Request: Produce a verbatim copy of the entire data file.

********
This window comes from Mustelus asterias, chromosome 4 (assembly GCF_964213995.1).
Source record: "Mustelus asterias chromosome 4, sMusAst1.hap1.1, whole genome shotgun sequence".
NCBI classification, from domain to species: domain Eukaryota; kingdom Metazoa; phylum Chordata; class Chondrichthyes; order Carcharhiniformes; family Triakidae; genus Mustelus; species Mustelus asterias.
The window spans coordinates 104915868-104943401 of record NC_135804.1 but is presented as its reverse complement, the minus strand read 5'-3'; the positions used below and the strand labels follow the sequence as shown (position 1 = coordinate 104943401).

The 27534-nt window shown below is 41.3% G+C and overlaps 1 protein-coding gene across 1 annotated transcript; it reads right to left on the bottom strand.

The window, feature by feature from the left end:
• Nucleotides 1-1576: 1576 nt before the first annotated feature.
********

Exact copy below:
This window comes from Mustelus asterias, chromosome 4 (assembly GCF_964213995.1).
Source record: "Mustelus asterias chromosome 4, sMusAst1.hap1.1, whole genome shotgun sequence".
NCBI classification, from domain to species: domain Eukaryota; kingdom Metazoa; phylum Chordata; class Chondrichthyes; order Carcharhiniformes; family Triakidae; genus Mustelus; species Mustelus asterias.
The window spans coordinates 104915868-104943401 of record NC_135804.1 but is presented as its reverse complement, the minus strand read 5'-3'; the positions used below and the strand labels follow the sequence as shown (position 1 = coordinate 104943401).

The 27534-nt window shown below is 41.3% G+C and overlaps 1 protein-coding gene across 1 annotated transcript; it reads right to left on the bottom strand.

The window, feature by feature from the left end:
• Nucleotides 1-1576: 1576 nt before the first annotated feature.